While establishing its famous Tank Destroyer doctrine in 1941, the United States Armed Forces needed a standardized armored fighting vehicle which would lead the way to victory against the divisions of German cutting-edge panzers which sowed fear across Europe, deeming themselves invincible in the face of any opponent.
As the U.S.A. entered the war at the end of the year, it became apparent that a large part of armored warfare was to be bestowed on its troops. Thus they developed various ambush tactics and adapted their tank destroyers accordingly.
The answer to the armored menace which swept through Europe came in the form of a modified M4A2 Sherman chassis, on which a powerful 3-inch (76.2 mm) M7 gun was mounted. This was the birth of the Gun Motor Carriage M10.
It soon became the most-produced American tank destroyer in WWII, numbering 6,406 units in all its variants. The M10 pioneered the path for the further development of tank destroyers, soon leading to the production of M18 Hellcat and M36 Jackson.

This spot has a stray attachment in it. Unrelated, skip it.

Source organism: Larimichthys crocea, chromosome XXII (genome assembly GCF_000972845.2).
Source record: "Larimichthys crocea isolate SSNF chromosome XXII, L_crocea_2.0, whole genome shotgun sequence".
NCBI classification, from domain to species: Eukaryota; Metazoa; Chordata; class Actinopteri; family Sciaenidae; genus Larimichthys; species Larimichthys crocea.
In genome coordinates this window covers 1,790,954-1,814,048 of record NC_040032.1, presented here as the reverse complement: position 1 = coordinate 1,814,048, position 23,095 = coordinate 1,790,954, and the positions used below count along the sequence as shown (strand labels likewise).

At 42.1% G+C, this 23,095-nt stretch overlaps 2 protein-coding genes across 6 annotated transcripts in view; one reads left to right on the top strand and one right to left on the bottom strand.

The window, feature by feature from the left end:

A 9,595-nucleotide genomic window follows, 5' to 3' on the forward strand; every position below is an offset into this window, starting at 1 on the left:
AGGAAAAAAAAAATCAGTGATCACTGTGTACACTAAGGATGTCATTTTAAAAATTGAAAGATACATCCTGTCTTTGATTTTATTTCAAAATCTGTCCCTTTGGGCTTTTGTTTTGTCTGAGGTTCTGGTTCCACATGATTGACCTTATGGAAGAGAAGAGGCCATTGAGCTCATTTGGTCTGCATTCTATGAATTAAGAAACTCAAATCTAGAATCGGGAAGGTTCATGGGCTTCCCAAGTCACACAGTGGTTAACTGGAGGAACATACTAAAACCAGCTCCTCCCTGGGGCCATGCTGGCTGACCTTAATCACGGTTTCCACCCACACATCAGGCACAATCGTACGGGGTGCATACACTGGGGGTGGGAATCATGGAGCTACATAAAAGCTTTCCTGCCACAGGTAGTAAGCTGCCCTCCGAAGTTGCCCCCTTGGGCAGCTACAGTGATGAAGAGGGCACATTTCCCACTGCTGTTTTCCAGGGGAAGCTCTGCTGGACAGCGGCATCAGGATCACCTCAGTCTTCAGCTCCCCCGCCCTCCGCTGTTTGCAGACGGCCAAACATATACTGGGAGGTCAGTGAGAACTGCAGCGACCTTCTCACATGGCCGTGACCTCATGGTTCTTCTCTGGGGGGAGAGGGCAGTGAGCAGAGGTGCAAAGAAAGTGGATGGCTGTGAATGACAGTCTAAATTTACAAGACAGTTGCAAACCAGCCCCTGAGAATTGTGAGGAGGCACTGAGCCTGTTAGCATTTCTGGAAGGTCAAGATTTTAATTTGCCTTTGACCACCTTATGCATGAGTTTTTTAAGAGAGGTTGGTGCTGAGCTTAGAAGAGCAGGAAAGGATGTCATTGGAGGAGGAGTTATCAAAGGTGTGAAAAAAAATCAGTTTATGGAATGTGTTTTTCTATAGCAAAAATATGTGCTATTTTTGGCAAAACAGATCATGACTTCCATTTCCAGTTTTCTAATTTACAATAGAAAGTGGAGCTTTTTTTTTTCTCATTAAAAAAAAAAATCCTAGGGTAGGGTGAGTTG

What constituted the main difference between the U.S. tank destroyers and a number of its counterparts at the time was its movable, yet open-topped turret. By European standards, this would put the M10 more into the tank category, as Soviet, German, and British tank destroyers all had a fixed gun, and no turret, making their silhouette lower and more suitable for defensive actions.
However, the American Tank Destroyer doctrine demanded more maneuverability for its armored fighting vehicles, as they perceived the M10 as a hybrid weapon capable of staging effective ambushes, knocking down panzers from a great distance and ravaging enemy flanks in offensive actions.
Although the U.S. Army was the primary user of the M10 saw active service as part of the British Army, the Free French Forces and the Soviet Union via the Lend-Lease policy.
After the war, a great number of M10 Tank Destroyers became surplus and these were given to countries that needed to re-develop their militaries, such as Belgium, Denmark, and the Netherlands.
During the 1948 Arab-Israeli War, the M10 saw further action, serving as part of the Israeli military, who bought a number of M10s from scrapyards and dumping grounds in Europe. The guns were soon replaced with British 17-pounders and French 75 mm CN 75-50 canons.
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